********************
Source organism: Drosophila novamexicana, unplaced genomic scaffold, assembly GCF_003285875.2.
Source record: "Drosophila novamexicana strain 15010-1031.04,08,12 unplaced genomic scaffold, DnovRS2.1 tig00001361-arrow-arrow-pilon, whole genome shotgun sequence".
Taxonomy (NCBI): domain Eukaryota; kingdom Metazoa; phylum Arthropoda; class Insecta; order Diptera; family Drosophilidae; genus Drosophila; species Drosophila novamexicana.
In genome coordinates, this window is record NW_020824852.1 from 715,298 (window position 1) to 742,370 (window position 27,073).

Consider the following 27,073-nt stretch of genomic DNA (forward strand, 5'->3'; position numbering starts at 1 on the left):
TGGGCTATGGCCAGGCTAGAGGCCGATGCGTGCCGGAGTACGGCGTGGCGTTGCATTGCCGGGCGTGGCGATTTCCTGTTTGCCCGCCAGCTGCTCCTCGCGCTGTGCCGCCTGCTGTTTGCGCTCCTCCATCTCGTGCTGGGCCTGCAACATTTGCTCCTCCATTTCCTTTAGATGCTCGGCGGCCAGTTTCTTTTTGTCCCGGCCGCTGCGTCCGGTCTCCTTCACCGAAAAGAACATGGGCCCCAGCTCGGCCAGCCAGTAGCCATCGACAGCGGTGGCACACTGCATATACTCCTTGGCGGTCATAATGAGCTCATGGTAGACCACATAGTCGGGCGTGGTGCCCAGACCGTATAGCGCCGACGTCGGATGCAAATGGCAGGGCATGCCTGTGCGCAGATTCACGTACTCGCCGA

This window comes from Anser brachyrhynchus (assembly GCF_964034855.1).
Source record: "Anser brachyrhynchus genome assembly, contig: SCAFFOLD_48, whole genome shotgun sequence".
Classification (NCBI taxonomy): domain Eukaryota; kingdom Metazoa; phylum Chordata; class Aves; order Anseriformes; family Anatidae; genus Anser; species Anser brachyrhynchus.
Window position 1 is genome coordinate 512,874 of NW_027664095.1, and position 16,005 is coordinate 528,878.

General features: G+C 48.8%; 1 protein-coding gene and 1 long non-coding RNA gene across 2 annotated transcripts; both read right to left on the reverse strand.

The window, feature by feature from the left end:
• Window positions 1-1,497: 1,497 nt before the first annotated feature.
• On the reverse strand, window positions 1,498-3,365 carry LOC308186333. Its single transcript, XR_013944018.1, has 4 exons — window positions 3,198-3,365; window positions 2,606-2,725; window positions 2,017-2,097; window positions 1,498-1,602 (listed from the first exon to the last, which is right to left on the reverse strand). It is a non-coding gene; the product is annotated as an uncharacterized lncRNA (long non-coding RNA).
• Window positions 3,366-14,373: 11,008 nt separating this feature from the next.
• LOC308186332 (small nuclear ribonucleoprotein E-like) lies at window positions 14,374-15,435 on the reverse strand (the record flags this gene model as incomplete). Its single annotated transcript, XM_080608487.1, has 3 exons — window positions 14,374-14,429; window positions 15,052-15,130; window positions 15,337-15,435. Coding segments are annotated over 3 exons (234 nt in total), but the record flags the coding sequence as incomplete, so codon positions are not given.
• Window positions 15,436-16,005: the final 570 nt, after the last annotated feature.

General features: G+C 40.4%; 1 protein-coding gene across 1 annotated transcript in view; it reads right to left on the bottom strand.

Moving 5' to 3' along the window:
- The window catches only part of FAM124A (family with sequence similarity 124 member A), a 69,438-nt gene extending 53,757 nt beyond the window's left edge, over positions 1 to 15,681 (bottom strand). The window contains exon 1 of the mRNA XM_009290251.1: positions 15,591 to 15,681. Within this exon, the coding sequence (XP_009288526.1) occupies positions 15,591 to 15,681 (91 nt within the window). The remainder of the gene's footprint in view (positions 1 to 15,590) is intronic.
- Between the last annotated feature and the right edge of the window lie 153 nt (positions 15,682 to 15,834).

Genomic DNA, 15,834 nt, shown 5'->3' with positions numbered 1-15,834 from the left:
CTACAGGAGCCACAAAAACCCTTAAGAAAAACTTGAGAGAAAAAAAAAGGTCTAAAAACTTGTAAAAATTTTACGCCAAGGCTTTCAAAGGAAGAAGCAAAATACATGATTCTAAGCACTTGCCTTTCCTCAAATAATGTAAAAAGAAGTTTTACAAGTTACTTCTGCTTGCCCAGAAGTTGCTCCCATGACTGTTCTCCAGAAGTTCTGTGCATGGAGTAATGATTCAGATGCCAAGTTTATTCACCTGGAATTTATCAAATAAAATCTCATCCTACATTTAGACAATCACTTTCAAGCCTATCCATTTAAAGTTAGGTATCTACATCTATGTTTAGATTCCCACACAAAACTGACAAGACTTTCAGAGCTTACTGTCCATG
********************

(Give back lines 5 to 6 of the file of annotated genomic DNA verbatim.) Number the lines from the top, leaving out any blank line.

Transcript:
Consider the following 27,073-nt stretch of genomic DNA (forward strand, 5'->3'; position numbering starts at 1 on the left):
TGGGCTATGGCCAGGCTAGAGGCCGATGCGTGCCGGAGTACGGCGTGGCGTTGCATTGCCGGGCGTGGCGATTTCCTGTTTGCCCGCCAGCTGCTCCTCGCGCTGTGCCGCCTGCTGTTTGCGCTCCTCCATCTCGTGCTGGGCCTGCAACATTTGCTCCTCCATTTCCTTTAGATGCTCGGCGGCCAGTTTCTTTTTGTCCCGGCCGCTGCGTCCGGTCTCCTTCACCGAAAAGAACATGGGCCCCAGCTCGGCCAGCCAGTAGCCATCGACAGCGGTGGCACACTGCATATACTCCTTGGCGGTCATAATGAGCTCATGGTAGACCACATAGTCGGGCGTGGTGCCCAGACCGTATAGCGCCGACGTCGGATGCAAATGGCAGGGCATGCCTGTGCGCAGATTCACGTACTCGCCGA